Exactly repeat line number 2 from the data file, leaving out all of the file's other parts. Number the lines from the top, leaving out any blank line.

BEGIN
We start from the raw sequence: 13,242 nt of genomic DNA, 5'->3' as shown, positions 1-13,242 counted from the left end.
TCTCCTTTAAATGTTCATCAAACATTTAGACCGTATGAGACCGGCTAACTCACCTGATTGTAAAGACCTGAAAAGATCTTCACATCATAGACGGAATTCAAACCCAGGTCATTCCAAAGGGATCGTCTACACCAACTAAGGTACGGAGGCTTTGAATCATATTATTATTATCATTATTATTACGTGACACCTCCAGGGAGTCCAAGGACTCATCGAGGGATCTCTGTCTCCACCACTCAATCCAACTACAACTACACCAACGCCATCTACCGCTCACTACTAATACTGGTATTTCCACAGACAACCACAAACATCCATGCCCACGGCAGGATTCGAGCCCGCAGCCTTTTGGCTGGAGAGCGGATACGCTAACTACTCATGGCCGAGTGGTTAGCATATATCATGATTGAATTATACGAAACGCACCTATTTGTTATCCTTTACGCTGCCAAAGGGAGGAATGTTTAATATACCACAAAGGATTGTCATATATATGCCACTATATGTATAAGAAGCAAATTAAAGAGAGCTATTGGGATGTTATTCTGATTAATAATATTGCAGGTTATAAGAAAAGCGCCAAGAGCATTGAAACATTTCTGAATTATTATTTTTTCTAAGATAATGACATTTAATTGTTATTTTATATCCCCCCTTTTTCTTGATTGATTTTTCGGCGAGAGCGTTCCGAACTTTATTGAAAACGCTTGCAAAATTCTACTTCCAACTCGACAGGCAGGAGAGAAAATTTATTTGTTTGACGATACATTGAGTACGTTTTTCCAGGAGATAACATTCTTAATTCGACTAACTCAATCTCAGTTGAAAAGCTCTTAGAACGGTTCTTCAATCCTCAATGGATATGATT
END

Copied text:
TCTCCTTTAAATGTTCATCAAACATTTAGACCGTATGAGACCGGCTAACTCACCTGATTGTAAAGACCTGAAAAGATCTTCACATCATAGACGGAATTCAAACCCAGGTCATTCCAAAGGGATCGTCTACACCAACTAAGGTACGGAGGCTTTGAATCATATTATTATTATCATTATTATTACGTGACACCTCCAGGGAGTCCAAGGACTCATCGAGGGATCTCTGTCTCCACCACTCAATCCAACTACAACTACACCAACGCCATCTACCGCTCACTACTAATACTGGTATTTCCACAGACAACCACAAACATCCATGCCCACGGCAGGATTCGAGCCCGCAGCCTTTTGGCTGGAGAGCGGATACGCTAACTACTCATGGCCGAGTGGTTAGCATATATCATGATTGAATTATACGAAACGCACCTATTTGTTATCCTTTACGCTGCCAAAGGGAGGAATGTTTAATATACCACAAAGGATTGTCATATATATGCCACTATATGTATAAGAAGCAAATTAAAGAGAGCTATTGGGATGTTATTCTGATTAATAATATTGCAGGTTATAAGAAAAGCGCCAAGAGCATTGAAACATTTCTGAATTATTATTTTTTCTAAGATAATGACATTTAATTGTTATTTTATATCCCCCCTTTTTCTTGATTGATTTTTCGGCGAGAGCGTTCCGAACTTTATTGAAAACGCTTGCAAAATTCTACTTCCAACTCGACAGGCAGGAGAGAAAATTTATTTGTTTGACGATACATTGAGTACGTTTTTCCAGGAGATAACATTCTTAATTCGACTAACTCAATCTCAGTTGAAAAGCTCTTAGAACGGTTCTTCAATCCTCAATGGATATGATT